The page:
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Clannad #1 PDF Print E-mail
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R2 DVD Reviews
Friday, 11 May 2012 00:00
Clannad. It's a Key show, which implies rip-your-heart-out scenes; and it's probably the most highly-regarded of their titles, which has me fearing a lynch-mob if I give it anything other than 5 stars. I'll start building the barricade now, shall I..?

After years of living in a town that he really doesn't like, Tomoya Okazaski's life begins to change on the day that he meets Nagisa Furukawa. A fellow student who's been held back a year in school because of absenteeism, she and Tomoya soon become close friends - but it's when he first meets her parents that things start getting strange...

Small copy'n'paste from the official blurb, there. As with all Key shows, it's the combination of characters and emotional manipulation that make it, so let's see what we have here. I'll admit to being a bit uncertain about Tomoya, to be honest - not the best of starts when he's clearly the lead character. Described as being a bit of a delinquent, that's a part of him that you simply never get to see on screen - he's kind, polite, helpful to a fault, and clearly caring for the small army of girls that gather around him as the series progresses. I wish we did get to see the delinquent in him, as it would've made him a far more interesting character. In that department, the show's other main male character - the irrepressible Sunohara, who would love to get himself a girl but just can't work out how to - is far more entertaining, despite being used as combination of comic relief & punching bag. He's far shallower, but also far more entertaining. Go figure.

As for the girls... as you'd expect, they're all created to worm their way into your heart with their attractive character designs and backstories. That's the Key way, and they're at the top of their form in this series. After a whirlwind tour of the girls, this volume settles down to focus on the stories of two of them: Starfish-obsessed Fuko, who is trying to bring attention to the wedding of her sister, a former teacher at the school, but has a small problem that's making it rather difficult; and genius girl Kotomi, who's just about ready to break from the burden of guilt she carries, relating to the deaths of her parents. Those are not-very-spoilerish pen-pictures of them - there's a lot more to each girl's story, which are delved into in some depth in their individual arcs. Some are definitely more interesting than others. I've had the benefit of seeing the series before, and sadly my personal favourites - Tomoyo, who has a take-no-sh*t attitude (especially to Sunohara's attempt to alternatively woo her, or try to prove that she's really a he) that's great fun to watch; and Kyou, who takes all that's good about Tomoyo, cranks it up to 11, and adds a great sense of humour and mischief to really be the character that steals the show - will have to wait until the next volume for their turns, which by elimination leaves this outing probably the weaker half of the first season.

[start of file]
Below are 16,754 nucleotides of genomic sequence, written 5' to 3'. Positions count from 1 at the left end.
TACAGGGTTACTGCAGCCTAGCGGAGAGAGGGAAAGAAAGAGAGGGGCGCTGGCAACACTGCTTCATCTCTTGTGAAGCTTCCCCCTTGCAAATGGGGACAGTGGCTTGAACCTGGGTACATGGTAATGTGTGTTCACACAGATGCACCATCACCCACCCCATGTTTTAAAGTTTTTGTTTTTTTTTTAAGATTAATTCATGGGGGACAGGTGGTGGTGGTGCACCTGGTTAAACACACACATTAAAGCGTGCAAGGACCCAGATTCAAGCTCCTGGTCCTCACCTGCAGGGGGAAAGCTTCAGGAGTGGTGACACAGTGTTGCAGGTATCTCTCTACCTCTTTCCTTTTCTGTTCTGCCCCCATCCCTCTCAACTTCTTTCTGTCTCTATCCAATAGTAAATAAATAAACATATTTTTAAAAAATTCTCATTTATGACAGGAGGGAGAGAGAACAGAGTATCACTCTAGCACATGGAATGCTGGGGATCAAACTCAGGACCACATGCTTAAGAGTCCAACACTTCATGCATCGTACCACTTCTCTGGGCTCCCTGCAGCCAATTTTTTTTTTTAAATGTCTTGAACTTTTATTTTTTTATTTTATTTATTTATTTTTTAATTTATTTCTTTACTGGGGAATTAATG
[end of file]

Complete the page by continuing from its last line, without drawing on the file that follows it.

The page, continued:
Although you do need to pay attention, even when you may think you're watching irrelevant filler. Fuko's antics are a good example of this - they're fun as far as they go, especially when she hits clumsy-magical-girl mode, but without the benefit of foresight they may seem to serve no purpose - except that there's some foreshadowing going on for future events that you need to keep an eye on. The end of her arc is also the show's first attempt to pull on the heartstrings, and if you find yourself falling for Key's manipulations there, you're going to have great 'fun' later in the series when the real heartbreaks play out. Kotomi's arc similarly starts off fun and lighthearted, with her woeful attempts at a violin recital being something the whole cast will remember for a while, but by the end of this set she's suffered a mental breakdown and been thrown into the darkest of emotional places, with Toyoma set to be the only one capable of pulling her out of it. The resolution of that arc will have to wait for next time.

I've seen a few Key shows over the years, and I seem to be slowly building up a natural immunity to them - Clannad was probably the first one that didn't make me shed manly tears, even on first viewing when it's a bit harder to see these things coming. While it does have moments where it's clearly going for the heartstrings, in these episodes at least it never quite managed to connect enough to tug on them that strongly. In a way, that's a good thing - I see it as a flaw with Key shows that they try so obviously to make you bawl, with no attempt at subtlety, and it means that Clannad is able to play up its comedy side a little more, which for me is where it's at its best. It's starting, perhaps kowingly, with its weakest characters, getting them out of the way and clearing the decks for the main event.

Which isn't to say that this volume is bad, of course, just not quite as good as the storylines that are yet to come. The series is showing its visual novel roots here, working through the girls as you would work through the novel's routes, and in places the pacing seems glacially slow - but the characters and situations they're in are interesting enough to counter any sense of "seen it all before" that the format may make you feel. That said: Clannad is, for some, one of the best anime series out there - I wouldn't go so far myself, particularly with these episodes. It's not a show that you throw on just for a bit of fun, that's not what it's trying to be - but I never felt the urge to drop it or that I was wasting time watching it, either. Worth checking out? Absolutely. Just temper your expectations, for now at least.

Rating - ****